Scientists Harness CO2 to Consolidate Biofuel Production Process
Science Daily    Share    Share on FacebookTwitterShare on LinkedinE-mail article
Carbon dioxide (CO2) has emerged as a secret ingredient in the recipe for making ethanol, and that addition represents a major step forward in streamlining the biofuel production process. The innovation comes from researchers at the Department of Energy's Lawrence Berkeley National Laboratory and Sandia National Laboratories working at the Joint BioEnergy Institute (JBEI). The scientists have demonstrated that adding carbon dioxide gas during the deconstruction phase of biofuel production successfully neutralized the toxicity of ionic liquids. More


Could Antibiotics Be a Potential New Treatment Strategy for Alzheimer's?
Genetic Engineering & Biotechnology News    Share    Share on FacebookTwitterShare on LinkedinE-mail article
The association between the human microbiome and overall general health becomes stronger with each passing day. Specifically, evidence uncovering the influence gut microbiota exert on seemingly disparate biological pathways, such as the brain and nervous system, has become an exciting area of scientific study. Now researchers at the University of Chicago have published new findings that show long-term treatment with broad-spectrum antibiotics decreased levels of amyloid plaques — a hallmark of Alzheimer's disease — and activated inflammatory microglial cells in the brains of mice. More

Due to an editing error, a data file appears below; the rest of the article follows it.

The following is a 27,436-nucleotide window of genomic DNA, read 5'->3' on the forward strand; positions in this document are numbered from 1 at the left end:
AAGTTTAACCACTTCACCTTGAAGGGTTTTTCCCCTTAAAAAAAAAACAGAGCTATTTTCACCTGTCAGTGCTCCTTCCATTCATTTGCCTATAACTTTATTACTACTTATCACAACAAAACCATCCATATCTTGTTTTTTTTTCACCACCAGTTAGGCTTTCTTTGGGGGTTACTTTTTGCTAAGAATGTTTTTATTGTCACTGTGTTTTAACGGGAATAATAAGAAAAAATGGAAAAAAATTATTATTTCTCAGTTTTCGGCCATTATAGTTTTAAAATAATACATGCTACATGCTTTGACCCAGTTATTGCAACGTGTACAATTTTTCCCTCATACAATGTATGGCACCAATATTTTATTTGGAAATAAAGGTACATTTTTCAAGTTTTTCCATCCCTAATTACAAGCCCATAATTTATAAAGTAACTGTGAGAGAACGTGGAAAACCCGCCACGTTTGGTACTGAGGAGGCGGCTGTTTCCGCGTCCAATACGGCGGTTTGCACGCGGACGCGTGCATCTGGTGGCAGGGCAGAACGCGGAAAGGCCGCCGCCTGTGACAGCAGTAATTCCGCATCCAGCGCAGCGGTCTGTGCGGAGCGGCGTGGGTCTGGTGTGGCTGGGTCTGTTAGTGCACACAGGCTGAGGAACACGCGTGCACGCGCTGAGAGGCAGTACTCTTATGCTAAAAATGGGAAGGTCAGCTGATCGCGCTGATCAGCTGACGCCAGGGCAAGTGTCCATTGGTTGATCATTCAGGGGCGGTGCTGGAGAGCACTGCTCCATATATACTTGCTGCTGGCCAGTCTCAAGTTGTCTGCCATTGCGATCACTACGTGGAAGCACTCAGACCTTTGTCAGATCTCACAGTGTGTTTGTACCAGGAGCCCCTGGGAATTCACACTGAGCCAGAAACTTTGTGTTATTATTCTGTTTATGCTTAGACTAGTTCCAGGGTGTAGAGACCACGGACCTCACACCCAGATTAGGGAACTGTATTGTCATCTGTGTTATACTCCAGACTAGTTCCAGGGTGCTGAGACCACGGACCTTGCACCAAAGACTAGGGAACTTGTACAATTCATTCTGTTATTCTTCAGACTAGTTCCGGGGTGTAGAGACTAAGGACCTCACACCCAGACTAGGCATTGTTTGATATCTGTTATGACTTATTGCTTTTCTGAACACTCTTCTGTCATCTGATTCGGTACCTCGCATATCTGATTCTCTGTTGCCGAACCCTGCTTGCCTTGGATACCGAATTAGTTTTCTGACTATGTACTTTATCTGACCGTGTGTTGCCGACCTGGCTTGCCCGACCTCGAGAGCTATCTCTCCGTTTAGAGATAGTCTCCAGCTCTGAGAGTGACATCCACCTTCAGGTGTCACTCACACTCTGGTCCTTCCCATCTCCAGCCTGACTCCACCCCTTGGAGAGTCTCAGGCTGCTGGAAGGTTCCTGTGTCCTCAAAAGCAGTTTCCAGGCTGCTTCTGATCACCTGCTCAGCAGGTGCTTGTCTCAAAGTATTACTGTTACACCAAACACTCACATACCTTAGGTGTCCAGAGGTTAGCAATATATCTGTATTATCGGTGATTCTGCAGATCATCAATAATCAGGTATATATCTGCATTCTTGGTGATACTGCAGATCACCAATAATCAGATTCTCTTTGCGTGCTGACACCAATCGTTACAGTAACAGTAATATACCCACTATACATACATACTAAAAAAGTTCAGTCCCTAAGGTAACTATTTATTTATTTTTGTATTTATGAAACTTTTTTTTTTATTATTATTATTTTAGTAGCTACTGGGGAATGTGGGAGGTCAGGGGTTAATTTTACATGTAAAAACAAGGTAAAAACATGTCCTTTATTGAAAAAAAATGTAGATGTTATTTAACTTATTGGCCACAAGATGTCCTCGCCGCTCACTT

Protein Stays Stable Without Its Charges
Chemical & Engineering News    Share    Share on FacebookTwitterShare on LinkedinE-mail article
Charge is a fundamental factor that helps dictate a protein's structure and activity. Five out of the 20 amino acids commonly found in proteins are either positively or negatively charged under physiological conditions, and all known soluble proteins have at least a few of these residues. Now, in a surprising twist, researchers have mutated a protein to remove its charged amino acids and found that the protein retains its structure, solubility and activity. More


Career


Automation Engineer, Next Generation Sequencing
Roche Diagnostics
US – MA – Boston

The Klein Endowed Chair in Alzheimer's Disease and Neurodegeneration Research
Rutgers Brain Health Institute
US – NJ – Piscataway

Field Automation Scientist, Next Generation Sequencing
Roche
United States (Virtual Work Location)

Search Jobs at SLAS Career Connections